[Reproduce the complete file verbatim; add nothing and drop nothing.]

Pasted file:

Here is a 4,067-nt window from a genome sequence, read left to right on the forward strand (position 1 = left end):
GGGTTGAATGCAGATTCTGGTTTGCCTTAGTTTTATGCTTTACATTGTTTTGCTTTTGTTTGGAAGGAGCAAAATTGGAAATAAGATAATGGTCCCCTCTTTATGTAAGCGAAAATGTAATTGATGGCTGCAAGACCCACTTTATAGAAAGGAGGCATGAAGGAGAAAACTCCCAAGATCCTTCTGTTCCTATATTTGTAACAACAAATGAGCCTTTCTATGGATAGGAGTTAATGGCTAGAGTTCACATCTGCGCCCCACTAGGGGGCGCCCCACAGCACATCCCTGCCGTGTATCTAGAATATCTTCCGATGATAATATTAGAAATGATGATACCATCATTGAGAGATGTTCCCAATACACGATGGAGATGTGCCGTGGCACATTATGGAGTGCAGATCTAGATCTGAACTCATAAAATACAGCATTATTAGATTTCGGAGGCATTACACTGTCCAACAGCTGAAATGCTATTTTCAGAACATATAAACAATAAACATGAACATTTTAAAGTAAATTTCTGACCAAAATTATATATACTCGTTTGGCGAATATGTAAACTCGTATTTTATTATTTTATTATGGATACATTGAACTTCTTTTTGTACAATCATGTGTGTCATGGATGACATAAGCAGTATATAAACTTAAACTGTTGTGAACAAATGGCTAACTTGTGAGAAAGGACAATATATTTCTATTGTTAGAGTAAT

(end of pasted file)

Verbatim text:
Here is a 4,067-nt window from a genome sequence, read left to right on the forward strand (position 1 = left end):
GGGTTGAATGCAGATTCTGGTTTGCCTTAGTTTTATGCTTTACATTGTTTTGCTTTTGTTTGGAAGGAGCAAAATTGGAAATAAGATAATGGTCCCCTCTTTATGTAAGCGAAAATGTAATTGATGGCTGCAAGACCCACTTTATAGAAAGGAGGCATGAAGGAGAAAACTCCCAAGATCCTTCTGTTCCTATATTTGTAACAACAAATGAGCCTTTCTATGGATAGGAGTTAATGGCTAGAGTTCACATCTGCGCCCCACTAGGGGGCGCCCCACAGCACATCCCTGCCGTGTATCTAGAATATCTTCCGATGATAATATTAGAAATGATGATACCATCATTGAGAGATGTTCCCAATACACGATGGAGATGTGCCGTGGCACATTATGGAGTGCAGATCTAGATCTGAACTCATAAAATACAGCATTATTAGATTTCGGAGGCATTACACTGTCCAACAGCTGAAATGCTATTTTCAGAACATATAAACAATAAACATGAACATTTTAAAGTAAATTTCTGACCAAAATTATATATACTCGTTTGGCGAATATGTAAACTCGTATTTTATTATTTTATTATGGATACATTGAACTTCTTTTTGTACAATCATGTGTGTCATGGATGACATAAGCAGTATATAAACTTAAACTGTTGTGAACAAATGGCTAACTTGTGAGAAAGGACAATATATTTCTATTGTTAGAGTAAT